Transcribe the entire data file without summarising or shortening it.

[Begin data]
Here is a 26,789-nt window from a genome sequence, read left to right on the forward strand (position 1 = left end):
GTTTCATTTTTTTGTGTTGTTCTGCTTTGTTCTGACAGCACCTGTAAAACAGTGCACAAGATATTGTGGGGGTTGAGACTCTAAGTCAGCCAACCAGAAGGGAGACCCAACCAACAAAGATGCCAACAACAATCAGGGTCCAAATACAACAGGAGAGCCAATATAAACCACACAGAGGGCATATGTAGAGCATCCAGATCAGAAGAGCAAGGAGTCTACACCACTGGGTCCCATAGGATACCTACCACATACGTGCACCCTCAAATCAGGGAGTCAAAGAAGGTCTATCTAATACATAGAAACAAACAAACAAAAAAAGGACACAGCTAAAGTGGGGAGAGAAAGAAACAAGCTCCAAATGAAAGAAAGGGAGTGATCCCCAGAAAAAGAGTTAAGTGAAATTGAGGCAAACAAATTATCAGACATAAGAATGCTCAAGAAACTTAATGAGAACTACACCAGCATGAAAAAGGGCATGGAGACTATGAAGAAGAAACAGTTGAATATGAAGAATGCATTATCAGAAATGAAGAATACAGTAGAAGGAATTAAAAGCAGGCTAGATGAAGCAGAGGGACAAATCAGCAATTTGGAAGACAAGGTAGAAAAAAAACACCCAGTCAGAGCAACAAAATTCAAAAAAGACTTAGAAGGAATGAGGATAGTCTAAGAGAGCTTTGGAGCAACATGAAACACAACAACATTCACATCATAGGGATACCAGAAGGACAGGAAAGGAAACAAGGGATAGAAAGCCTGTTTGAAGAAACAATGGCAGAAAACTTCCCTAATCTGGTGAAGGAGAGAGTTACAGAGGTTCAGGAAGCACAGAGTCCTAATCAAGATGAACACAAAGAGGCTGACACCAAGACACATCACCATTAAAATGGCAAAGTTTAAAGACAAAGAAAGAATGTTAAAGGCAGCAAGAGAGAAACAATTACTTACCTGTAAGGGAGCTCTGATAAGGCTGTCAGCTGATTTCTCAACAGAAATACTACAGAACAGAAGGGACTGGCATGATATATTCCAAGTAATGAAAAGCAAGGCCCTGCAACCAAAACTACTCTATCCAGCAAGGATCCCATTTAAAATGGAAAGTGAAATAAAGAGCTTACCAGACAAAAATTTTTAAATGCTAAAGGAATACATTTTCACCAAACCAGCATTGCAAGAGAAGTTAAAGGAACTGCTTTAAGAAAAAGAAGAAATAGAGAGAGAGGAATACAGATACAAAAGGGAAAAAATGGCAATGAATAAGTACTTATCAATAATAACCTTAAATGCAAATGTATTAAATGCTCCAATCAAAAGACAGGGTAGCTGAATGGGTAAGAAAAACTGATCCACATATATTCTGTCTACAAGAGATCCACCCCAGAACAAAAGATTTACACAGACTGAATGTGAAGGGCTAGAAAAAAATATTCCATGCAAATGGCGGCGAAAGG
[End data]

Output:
Here is a 26,789-nt window from a genome sequence, read left to right on the forward strand (position 1 = left end):
GTTTCATTTTTTTGTGTTGTTCTGCTTTGTTCTGACAGCACCTGTAAAACAGTGCACAAGATATTGTGGGGGTTGAGACTCTAAGTCAGCCAACCAGAAGGGAGACCCAACCAACAAAGATGCCAACAACAATCAGGGTCCAAATACAACAGGAGAGCCAATATAAACCACACAGAGGGCATATGTAGAGCATCCAGATCAGAAGAGCAAGGAGTCTACACCACTGGGTCCCATAGGATACCTACCACATACGTGCACCCTCAAATCAGGGAGTCAAAGAAGGTCTATCTAATACATAGAAACAAACAAACAAAAAAAGGACACAGCTAAAGTGGGGAGAGAAAGAAACAAGCTCCAAATGAAAGAAAGGGAGTGATCCCCAGAAAAAGAGTTAAGTGAAATTGAGGCAAACAAATTATCAGACATAAGAATGCTCAAGAAACTTAATGAGAACTACACCAGCATGAAAAAGGGCATGGAGACTATGAAGAAGAAACAGTTGAATATGAAGAATGCATTATCAGAAATGAAGAATACAGTAGAAGGAATTAAAAGCAGGCTAGATGAAGCAGAGGGACAAATCAGCAATTTGGAAGACAAGGTAGAAAAAAAACACCCAGTCAGAGCAACAAAATTCAAAAAAGACTTAGAAGGAATGAGGATAGTCTAAGAGAGCTTTGGAGCAACATGAAACACAACAACATTCACATCATAGGGATACCAGAAGGACAGGAAAGGAAACAAGGGATAGAAAGCCTGTTTGAAGAAACAATGGCAGAAAACTTCCCTAATCTGGTGAAGGAGAGAGTTACAGAGGTTCAGGAAGCACAGAGTCCTAATCAAGATGAACACAAAGAGGCTGACACCAAGACACATCACCATTAAAATGGCAAAGTTTAAAGACAAAGAAAGAATGTTAAAGGCAGCAAGAGAGAAACAATTACTTACCTGTAAGGGAGCTCTGATAAGGCTGTCAGCTGATTTCTCAACAGAAATACTACAGAACAGAAGGGACTGGCATGATATATTCCAAGTAATGAAAAGCAAGGCCCTGCAACCAAAACTACTCTATCCAGCAAGGATCCCATTTAAAATGGAAAGTGAAATAAAGAGCTTACCAGACAAAAATTTTTAAATGCTAAAGGAATACATTTTCACCAAACCAGCATTGCAAGAGAAGTTAAAGGAACTGCTTTAAGAAAAAGAAGAAATAGAGAGAGAGGAATACAGATACAAAAGGGAAAAAATGGCAATGAATAAGTACTTATCAATAATAACCTTAAATGCAAATGTATTAAATGCTCCAATCAAAAGACAGGGTAGCTGAATGGGTAAGAAAAACTGATCCACATATATTCTGTCTACAAGAGATCCACCCCAGAACAAAAGATTTACACAGACTGAATGTGAAGGGCTAGAAAAAAATATTCCATGCAAATGGCGGCGAAAGG